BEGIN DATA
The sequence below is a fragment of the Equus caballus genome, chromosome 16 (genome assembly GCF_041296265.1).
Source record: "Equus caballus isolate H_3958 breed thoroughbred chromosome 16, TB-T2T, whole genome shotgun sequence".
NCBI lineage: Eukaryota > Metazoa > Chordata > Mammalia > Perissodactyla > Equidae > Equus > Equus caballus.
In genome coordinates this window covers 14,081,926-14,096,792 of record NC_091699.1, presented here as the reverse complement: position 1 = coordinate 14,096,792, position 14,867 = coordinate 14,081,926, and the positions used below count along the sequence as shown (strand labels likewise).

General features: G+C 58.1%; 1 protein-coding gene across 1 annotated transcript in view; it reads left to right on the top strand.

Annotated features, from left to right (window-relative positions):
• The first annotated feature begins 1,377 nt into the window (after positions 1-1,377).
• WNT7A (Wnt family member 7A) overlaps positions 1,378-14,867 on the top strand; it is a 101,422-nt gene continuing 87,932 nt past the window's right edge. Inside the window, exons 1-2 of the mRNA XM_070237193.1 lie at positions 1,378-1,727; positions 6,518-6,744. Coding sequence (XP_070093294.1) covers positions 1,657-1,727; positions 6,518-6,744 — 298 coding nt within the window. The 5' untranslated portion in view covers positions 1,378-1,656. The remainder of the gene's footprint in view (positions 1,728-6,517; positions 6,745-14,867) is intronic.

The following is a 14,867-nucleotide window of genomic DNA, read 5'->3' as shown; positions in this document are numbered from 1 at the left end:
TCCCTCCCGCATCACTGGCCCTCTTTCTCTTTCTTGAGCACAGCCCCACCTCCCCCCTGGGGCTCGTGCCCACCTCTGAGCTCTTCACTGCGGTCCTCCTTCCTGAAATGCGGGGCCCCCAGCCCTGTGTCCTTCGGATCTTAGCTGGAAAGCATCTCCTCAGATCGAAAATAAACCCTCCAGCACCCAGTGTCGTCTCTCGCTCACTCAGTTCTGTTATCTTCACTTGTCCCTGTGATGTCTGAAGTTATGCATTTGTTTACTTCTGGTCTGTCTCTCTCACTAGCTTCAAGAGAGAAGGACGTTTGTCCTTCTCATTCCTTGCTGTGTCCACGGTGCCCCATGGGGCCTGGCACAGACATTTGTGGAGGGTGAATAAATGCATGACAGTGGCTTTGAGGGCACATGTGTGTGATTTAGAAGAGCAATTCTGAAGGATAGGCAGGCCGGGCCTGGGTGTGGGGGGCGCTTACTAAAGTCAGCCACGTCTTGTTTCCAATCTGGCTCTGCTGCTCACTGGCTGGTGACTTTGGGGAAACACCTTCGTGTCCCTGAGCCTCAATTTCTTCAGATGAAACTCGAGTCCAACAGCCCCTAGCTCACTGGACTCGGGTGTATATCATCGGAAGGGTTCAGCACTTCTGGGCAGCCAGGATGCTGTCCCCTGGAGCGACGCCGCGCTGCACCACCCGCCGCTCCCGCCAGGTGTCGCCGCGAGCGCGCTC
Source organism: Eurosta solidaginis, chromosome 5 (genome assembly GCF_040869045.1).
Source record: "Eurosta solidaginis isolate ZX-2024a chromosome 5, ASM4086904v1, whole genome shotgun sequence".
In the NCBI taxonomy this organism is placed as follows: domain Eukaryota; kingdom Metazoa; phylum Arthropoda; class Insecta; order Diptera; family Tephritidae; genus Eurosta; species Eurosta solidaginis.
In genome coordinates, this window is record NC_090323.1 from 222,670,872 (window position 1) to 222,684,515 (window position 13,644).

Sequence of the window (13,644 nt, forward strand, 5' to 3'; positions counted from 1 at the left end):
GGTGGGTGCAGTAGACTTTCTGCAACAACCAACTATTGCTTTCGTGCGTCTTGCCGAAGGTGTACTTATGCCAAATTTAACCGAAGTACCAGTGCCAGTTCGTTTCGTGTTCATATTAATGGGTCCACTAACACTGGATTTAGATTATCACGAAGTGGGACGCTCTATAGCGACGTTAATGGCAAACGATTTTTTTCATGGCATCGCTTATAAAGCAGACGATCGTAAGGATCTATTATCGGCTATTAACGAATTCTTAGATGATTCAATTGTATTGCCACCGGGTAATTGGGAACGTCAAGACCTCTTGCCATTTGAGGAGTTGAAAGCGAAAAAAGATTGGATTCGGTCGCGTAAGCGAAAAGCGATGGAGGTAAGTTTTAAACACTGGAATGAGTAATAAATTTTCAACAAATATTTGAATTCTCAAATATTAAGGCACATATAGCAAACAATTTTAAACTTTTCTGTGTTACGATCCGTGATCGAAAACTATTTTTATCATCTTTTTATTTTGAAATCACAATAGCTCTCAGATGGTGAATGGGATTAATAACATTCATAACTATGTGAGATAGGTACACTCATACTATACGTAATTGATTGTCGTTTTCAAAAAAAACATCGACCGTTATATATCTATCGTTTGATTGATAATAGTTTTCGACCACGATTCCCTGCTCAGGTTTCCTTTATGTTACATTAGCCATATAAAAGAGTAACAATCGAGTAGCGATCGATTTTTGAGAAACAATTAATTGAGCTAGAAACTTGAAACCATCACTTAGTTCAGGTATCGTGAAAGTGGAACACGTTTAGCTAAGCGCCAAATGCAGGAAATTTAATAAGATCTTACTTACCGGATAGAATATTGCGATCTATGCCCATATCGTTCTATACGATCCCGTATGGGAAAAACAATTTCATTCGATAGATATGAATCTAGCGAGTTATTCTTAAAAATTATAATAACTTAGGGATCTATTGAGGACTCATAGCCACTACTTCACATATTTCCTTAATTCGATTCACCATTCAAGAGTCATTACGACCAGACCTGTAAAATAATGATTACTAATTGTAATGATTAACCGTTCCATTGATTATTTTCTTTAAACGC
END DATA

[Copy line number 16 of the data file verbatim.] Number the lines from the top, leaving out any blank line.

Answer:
GGTGGGTGCAGTAGACTTTCTGCAACAACCAACTATTGCTTTCGTGCGTCTTGCCGAAGGTGTACTTATGCCAAATTTAACCGAAGTACCAGTGCCAGTTCGTTTCGTGTTCATATTAATGGGTCCACTAACACTGGATTTAGATTATCACGAAGTGGGACGCTCTATAGCGACGTTAATGGCAAACGATTTTTTTCATGGCATCGCTTATAAAGCAGACGATCGTAAGGATCTATTATCGGCTATTAACGAATTCTTAGATGATTCAATTGTATTGCCACCGGGTAATTGGGAACGTCAAGACCTCTTGCCATTTGAGGAGTTGAAAGCGAAAAAAGATTGGATTCGGTCGCGTAAGCGAAAAGCGATGGAGGTAAGTTTTAAACACTGGAATGAGTAATAAATTTTCAACAAATATTTGAATTCTCAAATATTAAGGCACATATAGCAAACAATTTTAAACTTTTCTGTGTTACGATCCGTGATCGAAAACTATTTTTATCATCTTTTTATTTTGAAATCACAATAGCTCTCAGATGGTGAATGGGATTAATAACATTCATAACTATGTGAGATAGGTACACTCATACTATACGTAATTGATTGTCGTTTTCAAAAAAAACATCGACCGTTATATATCTATCGTTTGATTGATAATAGTTTTCGACCACGATTCCCTGCTCAGGTTTCCTTTATGTTACATTAGCCATATAAAAGAGTAACAATCGAGTAGCGATCGATTTTTGAGAAACAATTAATTGAGCTAGAAACTTGAAACCATCACTTAGTTCAGGTATCGTGAAAGTGGAACACGTTTAGCTAAGCGCCAAATGCAGGAAATTTAATAAGATCTTACTTACCGGATAGAATATTGCGATCTATGCCCATATCGTTCTATACGATCCCGTATGGGAAAAACAATTTCATTCGATAGATATGAATCTAGCGAGTTATTCTTAAAAATTATAATAACTTAGGGATCTATTGAGGACTCATAGCCACTACTTCACATATTTCCTTAATTCGATTCACCATTCAAGAGTCATTACGACCAGACCTGTAAAATAATGATTACTAATTGTAATGATTAACCGTTCCATTGATTATTTTCTTTAAACGC